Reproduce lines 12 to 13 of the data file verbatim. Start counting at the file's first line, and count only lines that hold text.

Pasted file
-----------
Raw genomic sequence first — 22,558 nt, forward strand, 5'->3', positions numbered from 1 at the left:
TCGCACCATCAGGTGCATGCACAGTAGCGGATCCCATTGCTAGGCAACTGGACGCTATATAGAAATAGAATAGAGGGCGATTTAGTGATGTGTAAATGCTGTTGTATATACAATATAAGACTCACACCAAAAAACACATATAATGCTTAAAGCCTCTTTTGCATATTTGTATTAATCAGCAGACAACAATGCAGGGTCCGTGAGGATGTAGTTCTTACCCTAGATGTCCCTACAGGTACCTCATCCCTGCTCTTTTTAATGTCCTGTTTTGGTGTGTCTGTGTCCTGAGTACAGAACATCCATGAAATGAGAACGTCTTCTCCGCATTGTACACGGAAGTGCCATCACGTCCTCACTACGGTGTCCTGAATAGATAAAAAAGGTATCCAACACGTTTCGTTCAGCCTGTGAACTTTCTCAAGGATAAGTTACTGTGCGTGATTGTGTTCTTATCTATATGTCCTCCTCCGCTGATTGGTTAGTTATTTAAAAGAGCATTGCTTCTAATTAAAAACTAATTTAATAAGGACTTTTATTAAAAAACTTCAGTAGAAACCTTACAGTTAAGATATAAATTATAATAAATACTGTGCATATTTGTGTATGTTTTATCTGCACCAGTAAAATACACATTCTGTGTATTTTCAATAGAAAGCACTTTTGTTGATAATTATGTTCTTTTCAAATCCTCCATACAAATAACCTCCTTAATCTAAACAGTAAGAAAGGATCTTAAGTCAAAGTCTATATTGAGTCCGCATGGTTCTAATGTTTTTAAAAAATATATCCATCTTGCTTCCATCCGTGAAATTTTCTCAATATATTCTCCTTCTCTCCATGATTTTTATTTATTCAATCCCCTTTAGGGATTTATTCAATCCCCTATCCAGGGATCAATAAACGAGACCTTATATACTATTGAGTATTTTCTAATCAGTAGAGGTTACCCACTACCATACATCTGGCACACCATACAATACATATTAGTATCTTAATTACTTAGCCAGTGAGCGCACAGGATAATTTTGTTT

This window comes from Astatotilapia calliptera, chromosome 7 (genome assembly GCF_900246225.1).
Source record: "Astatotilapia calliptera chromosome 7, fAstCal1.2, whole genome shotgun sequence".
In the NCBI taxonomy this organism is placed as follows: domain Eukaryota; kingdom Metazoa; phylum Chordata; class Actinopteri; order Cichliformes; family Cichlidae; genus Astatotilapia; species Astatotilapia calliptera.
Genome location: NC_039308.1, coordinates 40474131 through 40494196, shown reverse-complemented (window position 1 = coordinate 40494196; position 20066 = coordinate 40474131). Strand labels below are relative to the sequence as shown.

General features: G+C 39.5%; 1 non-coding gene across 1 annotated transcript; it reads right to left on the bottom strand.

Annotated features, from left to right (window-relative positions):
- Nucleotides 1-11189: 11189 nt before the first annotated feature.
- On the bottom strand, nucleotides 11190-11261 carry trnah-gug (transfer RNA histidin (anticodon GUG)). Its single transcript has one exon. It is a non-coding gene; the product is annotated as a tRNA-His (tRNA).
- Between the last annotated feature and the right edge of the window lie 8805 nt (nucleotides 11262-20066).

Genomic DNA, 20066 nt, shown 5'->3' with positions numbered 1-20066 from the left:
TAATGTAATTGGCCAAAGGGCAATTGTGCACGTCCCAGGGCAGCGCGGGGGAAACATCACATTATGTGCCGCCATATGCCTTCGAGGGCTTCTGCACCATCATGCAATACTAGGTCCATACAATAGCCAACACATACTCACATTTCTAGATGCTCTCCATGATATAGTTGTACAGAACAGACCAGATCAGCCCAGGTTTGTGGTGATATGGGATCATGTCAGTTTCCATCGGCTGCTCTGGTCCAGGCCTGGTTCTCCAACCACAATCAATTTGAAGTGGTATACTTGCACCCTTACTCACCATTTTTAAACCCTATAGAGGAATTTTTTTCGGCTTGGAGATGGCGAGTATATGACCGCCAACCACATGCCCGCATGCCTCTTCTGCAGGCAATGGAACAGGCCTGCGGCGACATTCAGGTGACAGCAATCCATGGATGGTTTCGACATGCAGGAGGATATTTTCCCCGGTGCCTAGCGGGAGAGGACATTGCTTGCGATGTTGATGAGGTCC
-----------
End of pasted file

Genomic DNA, 20066 nt, shown 5'->3' with positions numbered 1-20066 from the left:
TAATGTAATTGGCCAAAGGGCAATTGTGCACGTCCCAGGGCAGCGCGGGGGAAACATCACATTATGTGCCGCCATATGCCTTCGAGGGCTTCTGCACCATCATGCAATACTAGGTCCATACAATAGCCAACACATACTCACATTTCTAGATGCTCTCCATGATATAGTTGTACAGAACAGACCAGATCAGCCCAGGTTTGTGGTGATATGGGATCATGTCAGTTTCCATCGGCTGCTCTGGTCCAGGCCTGGTTCTCCAACCACAATCAATTTGAAGTGGTATACTTGCACCCTTACTCACCATTTTTAAACCCTATAGAGGAATTTTTTTCGGCTTGGAGATGGCGAGTATATGACCGCCAACCACATGCCCGCATGCCTCTTCTGCAGGCAATGGAACAGGCCTGCGGCGACATTCAGGTGACAGCAATCCATGGATGGTTTCGACATGCAGGAGGATATTTTCCCCGGTGCCTAGCGGGAGAGGACATTGCTTGCGATGTTGATGAGGTCC